Scientists and sustainability scholars continue to make urgent calls for rapid societal transformation to sustainability. Science education is a key venue for this transformation. In this manuscript, we argue that by positioning children as critical actors for sustainability in science education contexts, they may begin to reimagine what science means to them and to society. This multi-site, mixed-methods study examined how children’s climate change learning and action influenced their science engagement along cognitive, affective, and behavioral dimensions. For fifteen weeks, ten- to twelve-year-olds participated in an after-school program that combined on-site interactive educational activities (e.g., greenhouse gas tag) with off-site digital photography (i.e., photovoice process), and culminated in youth-led climate action in family and community settings. Participants were 55 children (M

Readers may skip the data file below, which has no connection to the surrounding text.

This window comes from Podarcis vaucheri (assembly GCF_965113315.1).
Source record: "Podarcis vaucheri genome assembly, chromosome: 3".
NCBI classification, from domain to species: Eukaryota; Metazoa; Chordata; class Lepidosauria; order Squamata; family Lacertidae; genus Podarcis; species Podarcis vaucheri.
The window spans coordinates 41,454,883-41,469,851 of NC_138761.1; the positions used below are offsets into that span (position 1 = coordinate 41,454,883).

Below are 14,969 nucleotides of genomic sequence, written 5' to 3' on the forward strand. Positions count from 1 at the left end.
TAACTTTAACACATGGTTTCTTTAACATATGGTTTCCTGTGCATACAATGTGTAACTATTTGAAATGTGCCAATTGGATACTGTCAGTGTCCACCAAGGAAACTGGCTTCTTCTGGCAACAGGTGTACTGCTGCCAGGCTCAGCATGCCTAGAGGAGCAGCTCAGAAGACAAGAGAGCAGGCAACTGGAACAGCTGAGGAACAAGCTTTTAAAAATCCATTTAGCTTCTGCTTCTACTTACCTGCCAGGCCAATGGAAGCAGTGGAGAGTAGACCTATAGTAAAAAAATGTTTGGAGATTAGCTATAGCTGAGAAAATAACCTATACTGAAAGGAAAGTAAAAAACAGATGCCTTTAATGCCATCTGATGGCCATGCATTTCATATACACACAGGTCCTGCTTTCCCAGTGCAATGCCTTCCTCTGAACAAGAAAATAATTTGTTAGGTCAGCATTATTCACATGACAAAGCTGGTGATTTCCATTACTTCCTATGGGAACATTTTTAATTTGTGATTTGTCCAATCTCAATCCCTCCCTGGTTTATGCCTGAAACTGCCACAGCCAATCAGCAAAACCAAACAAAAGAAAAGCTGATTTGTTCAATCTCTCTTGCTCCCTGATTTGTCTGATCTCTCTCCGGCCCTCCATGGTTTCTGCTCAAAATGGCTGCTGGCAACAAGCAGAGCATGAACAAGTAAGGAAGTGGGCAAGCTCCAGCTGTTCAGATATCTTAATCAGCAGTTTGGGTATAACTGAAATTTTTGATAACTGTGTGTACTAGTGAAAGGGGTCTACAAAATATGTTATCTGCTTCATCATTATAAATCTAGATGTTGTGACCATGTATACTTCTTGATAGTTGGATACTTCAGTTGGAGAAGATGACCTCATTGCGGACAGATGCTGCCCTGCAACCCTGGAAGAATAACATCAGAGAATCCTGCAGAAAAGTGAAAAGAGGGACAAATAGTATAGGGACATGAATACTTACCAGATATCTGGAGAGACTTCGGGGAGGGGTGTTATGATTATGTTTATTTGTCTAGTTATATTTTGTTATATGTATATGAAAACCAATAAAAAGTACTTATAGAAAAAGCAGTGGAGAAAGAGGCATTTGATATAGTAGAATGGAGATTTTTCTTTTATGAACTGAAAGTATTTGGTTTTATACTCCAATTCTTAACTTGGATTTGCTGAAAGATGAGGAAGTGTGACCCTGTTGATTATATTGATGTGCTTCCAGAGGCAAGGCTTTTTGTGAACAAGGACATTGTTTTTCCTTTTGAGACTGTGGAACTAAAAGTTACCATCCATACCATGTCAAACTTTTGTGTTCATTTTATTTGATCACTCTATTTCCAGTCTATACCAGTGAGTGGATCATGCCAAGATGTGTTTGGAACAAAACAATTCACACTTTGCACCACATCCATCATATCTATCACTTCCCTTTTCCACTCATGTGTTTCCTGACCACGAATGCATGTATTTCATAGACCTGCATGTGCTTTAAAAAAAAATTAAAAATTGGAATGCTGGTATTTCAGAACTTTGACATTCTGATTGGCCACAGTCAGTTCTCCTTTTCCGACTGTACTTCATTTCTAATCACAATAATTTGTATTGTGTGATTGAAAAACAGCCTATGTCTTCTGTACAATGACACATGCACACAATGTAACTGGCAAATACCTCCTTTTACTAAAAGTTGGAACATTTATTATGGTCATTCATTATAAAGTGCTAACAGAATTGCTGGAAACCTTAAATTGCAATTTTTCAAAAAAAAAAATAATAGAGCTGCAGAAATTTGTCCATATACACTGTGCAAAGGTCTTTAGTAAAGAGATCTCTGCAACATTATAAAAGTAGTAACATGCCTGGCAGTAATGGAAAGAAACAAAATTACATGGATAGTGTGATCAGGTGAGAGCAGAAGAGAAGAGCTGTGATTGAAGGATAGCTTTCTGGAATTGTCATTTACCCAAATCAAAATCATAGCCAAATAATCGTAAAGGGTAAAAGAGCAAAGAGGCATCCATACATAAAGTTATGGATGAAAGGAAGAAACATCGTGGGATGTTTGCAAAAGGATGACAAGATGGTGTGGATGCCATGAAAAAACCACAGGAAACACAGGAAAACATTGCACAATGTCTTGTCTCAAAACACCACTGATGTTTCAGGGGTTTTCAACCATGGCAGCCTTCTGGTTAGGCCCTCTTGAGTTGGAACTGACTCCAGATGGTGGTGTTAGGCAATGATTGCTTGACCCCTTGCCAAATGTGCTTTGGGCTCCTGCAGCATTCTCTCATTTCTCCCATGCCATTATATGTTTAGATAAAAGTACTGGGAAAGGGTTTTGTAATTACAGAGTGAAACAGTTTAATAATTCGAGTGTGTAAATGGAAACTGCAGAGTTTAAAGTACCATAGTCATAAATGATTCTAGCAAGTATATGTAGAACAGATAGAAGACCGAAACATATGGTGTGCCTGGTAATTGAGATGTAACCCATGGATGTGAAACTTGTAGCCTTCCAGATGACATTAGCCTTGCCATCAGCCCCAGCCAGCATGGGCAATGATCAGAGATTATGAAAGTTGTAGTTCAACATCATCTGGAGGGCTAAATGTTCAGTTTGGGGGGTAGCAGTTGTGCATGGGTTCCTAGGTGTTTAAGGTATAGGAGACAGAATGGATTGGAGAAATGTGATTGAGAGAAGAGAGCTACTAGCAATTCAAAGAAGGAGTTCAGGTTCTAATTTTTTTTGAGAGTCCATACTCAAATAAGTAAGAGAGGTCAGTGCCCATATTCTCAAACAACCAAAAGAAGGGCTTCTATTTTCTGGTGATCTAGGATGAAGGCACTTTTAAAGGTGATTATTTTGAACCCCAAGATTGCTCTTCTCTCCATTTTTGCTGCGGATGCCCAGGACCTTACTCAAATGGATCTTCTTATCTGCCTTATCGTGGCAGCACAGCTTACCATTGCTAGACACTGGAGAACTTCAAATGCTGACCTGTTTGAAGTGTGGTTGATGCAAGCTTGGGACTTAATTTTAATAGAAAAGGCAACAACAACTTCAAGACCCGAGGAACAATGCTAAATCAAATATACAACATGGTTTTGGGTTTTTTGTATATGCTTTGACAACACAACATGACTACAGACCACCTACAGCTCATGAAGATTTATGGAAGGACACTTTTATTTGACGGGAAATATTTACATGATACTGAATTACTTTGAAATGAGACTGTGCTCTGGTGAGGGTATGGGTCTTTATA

= 11.1 years), the majority from groups underrepresented in science (52.7% girls; 43.6% youth of color; 61.8% low-income). Combined survey and focus group analyses showed that, after the program, science became more relevant to children’s lives, and their attitudes towards science (i.e., in school, careers, and in society) improved significantly. Children explained that understanding the scientific and social dimensions of climate change expanded their views of science: Who does it, how, and why—that it is more than scientists inside laboratories. Perhaps most notably, the urgency of climate change solutions made science more interesting and important to children, and many reported greater confidence, participation, and achievement in school science. The vast majority of the children (88.5%) reported that the program helped them to like science more, and following the program, more than half (52.7%) aspired to a STEM career. Lastly, more than a third (37%) reported improved grades in school science, which many attributed to their program participation. Towards strengthening children’s science engagement, the importance of climate change learning and action—particularly place-based, participatory, and action-focused pedagogies—are discussed.
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